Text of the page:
“Man is going to be displaced all together as a specialist by the computer. Man himself
is being forced to reestablish, employ and enjoy his innate “comprehensivity“.
Coping with Spaceship Earth and the universe is ahead for all of us.“
(Richard Buckminster Fuller, design scientist and philosopher)

Apropos efficiency

November 19th, 2014

How meaningful is it to be efficient, if it means to lead an efficiently – but subconsciously controlled – boring life? We should reconsider, whether efficiency really is the non plus ultra. After all, it kills diversity, ultimately making entire systems more vulnerable.

Just look at the car makers. In their quest for efficiency through outsourcing, they are paying a very high price, as demonstrated by millions and millions of cars recalled over the past years.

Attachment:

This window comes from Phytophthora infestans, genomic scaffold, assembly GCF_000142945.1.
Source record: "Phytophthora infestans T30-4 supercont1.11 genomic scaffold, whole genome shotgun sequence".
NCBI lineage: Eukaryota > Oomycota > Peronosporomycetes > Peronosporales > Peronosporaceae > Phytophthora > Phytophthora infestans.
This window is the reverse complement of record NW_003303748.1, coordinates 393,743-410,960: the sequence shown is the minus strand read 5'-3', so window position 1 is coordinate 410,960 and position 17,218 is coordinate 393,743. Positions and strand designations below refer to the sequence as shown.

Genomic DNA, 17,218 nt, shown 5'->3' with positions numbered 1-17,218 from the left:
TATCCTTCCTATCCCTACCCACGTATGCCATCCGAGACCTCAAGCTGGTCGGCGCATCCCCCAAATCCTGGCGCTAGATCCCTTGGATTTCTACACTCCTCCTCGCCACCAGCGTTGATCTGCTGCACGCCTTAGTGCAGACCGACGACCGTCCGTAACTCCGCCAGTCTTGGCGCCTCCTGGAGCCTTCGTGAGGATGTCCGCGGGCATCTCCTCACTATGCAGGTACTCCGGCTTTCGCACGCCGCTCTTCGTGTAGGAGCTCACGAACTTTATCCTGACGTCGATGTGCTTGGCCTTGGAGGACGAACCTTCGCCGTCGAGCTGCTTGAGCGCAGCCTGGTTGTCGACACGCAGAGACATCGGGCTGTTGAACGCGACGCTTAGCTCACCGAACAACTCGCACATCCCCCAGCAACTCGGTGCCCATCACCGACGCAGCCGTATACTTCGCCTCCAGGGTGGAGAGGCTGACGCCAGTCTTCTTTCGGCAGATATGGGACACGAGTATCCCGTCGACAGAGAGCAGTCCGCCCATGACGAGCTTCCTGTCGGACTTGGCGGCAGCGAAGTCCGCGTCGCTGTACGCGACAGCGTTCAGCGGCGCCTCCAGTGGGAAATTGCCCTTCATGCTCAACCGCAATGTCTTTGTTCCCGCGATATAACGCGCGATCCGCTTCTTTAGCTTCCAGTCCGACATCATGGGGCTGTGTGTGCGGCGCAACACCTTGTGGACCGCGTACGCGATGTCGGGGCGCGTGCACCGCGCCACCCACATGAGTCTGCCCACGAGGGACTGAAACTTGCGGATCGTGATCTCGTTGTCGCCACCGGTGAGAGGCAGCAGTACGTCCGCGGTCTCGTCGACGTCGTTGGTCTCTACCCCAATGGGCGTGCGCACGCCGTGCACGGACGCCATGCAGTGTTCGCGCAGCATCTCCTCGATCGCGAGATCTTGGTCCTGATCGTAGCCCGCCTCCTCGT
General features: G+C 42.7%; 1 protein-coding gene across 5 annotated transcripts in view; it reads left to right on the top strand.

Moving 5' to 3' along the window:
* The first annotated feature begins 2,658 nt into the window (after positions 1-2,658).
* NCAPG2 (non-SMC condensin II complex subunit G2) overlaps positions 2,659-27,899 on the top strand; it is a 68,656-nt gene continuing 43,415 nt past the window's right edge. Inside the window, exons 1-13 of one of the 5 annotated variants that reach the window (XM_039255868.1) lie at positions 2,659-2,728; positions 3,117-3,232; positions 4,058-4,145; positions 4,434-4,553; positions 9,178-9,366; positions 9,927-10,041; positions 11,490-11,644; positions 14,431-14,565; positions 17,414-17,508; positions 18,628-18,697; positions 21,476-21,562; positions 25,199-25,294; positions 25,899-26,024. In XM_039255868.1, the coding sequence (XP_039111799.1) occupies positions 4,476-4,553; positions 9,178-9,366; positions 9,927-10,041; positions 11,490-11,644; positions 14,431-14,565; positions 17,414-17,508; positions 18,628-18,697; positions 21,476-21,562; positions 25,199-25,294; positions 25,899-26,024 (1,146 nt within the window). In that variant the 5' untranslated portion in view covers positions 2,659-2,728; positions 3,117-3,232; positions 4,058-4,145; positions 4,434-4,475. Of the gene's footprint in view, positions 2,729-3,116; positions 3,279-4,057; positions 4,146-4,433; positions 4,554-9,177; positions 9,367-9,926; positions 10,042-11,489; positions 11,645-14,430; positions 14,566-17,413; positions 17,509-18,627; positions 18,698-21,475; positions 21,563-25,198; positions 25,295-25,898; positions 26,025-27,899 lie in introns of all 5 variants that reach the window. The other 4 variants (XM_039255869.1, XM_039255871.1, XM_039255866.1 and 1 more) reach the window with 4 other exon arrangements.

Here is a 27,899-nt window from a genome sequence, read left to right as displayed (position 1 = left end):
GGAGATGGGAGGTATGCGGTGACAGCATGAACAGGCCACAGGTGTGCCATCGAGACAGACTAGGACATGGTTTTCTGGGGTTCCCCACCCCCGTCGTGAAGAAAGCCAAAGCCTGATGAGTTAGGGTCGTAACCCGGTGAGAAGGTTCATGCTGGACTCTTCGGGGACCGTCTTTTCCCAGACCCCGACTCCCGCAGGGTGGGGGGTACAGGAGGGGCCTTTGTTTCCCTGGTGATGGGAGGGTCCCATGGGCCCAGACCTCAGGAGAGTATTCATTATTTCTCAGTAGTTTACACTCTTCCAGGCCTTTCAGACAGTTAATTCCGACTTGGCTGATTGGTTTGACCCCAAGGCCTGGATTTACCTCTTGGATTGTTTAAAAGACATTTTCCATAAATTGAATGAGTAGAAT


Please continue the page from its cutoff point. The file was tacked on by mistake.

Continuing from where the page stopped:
Also think about this: What if customers were just as obsessed with efficiency as companies? Consumerism would be dead, wouldn’t it? And then what? Customerism?

Fascinating idea.

The future of work – part 2

November 18th, 2014

According to Erich Fromm, “the danger in the past was that men became slaves and the danger in the future is that men may become robots“. I think that he was partly wrong. Since humans will never be as efficient as robots, they will ultimately be replaced by them. I.e. humans are not good enough to become robots in terms of efficiency.

This rise of the robots raises some interesting questions:

Are robots the modern slaves? “Latifundium“ reloaded? Who owns them?

What will happen, once human labor is not competitive anymore and robots produce everything? Who – or what – will buy the products and services and how will they pay for them?

How long, before robots have “robot“ rights? Who – or what – will enforce these rights? Will “they“ ever be unionized?